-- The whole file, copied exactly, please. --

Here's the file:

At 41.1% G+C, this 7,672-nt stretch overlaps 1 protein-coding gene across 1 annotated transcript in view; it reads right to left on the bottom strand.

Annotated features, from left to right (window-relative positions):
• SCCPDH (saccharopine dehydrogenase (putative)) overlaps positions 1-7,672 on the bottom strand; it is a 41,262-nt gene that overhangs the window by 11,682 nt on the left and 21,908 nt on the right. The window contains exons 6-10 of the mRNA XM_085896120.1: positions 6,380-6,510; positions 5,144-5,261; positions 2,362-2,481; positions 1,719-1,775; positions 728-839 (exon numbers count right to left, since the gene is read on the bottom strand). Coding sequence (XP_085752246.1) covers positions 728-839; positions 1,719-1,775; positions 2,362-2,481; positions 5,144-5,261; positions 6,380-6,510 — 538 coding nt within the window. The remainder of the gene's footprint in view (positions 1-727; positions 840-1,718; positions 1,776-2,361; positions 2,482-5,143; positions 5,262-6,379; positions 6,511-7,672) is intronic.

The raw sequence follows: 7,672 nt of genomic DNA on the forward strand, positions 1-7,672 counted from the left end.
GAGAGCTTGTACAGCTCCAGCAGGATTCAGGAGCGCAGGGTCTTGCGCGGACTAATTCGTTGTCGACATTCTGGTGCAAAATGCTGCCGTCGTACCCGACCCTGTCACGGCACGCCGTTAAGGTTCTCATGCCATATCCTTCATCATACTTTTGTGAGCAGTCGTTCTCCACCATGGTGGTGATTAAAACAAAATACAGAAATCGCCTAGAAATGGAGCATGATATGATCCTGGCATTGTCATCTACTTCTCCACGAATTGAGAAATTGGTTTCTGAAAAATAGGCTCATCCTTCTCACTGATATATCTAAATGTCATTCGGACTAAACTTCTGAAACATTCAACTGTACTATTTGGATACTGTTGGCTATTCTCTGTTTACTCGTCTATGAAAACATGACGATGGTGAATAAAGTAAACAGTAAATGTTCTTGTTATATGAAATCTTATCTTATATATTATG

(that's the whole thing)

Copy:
At 41.1% G+C, this 7,672-nt stretch overlaps 1 protein-coding gene across 1 annotated transcript in view; it reads right to left on the bottom strand.

Annotated features, from left to right (window-relative positions):
• SCCPDH (saccharopine dehydrogenase (putative)) overlaps positions 1-7,672 on the bottom strand; it is a 41,262-nt gene that overhangs the window by 11,682 nt on the left and 21,908 nt on the right. The window contains exons 6-10 of the mRNA XM_085896120.1: positions 6,380-6,510; positions 5,144-5,261; positions 2,362-2,481; positions 1,719-1,775; positions 728-839 (exon numbers count right to left, since the gene is read on the bottom strand). Coding sequence (XP_085752246.1) covers positions 728-839; positions 1,719-1,775; positions 2,362-2,481; positions 5,144-5,261; positions 6,380-6,510 — 538 coding nt within the window. The remainder of the gene's footprint in view (positions 1-727; positions 840-1,718; positions 1,776-2,361; positions 2,482-5,143; positions 5,262-6,379; positions 6,511-7,672) is intronic.

The raw sequence follows: 7,672 nt of genomic DNA on the forward strand, positions 1-7,672 counted from the left end.
GAGAGCTTGTACAGCTCCAGCAGGATTCAGGAGCGCAGGGTCTTGCGCGGACTAATTCGTTGTCGACATTCTGGTGCAAAATGCTGCCGTCGTACCCGACCCTGTCACGGCACGCCGTTAAGGTTCTCATGCCATATCCTTCATCATACTTTTGTGAGCAGTCGTTCTCCACCATGGTGGTGATTAAAACAAAATACAGAAATCGCCTAGAAATGGAGCATGATATGATCCTGGCATTGTCATCTACTTCTCCACGAATTGAGAAATTGGTTTCTGAAAAATAGGCTCATCCTTCTCACTGATATATCTAAATGTCATTCGGACTAAACTTCTGAAACATTCAACTGTACTATTTGGATACTGTTGGCTATTCTCTGTTTACTCGTCTATGAAAACATGACGATGGTGAATAAAGTAAACAGTAAATGTTCTTGTTATATGAAATCTTATCTTATATATTATG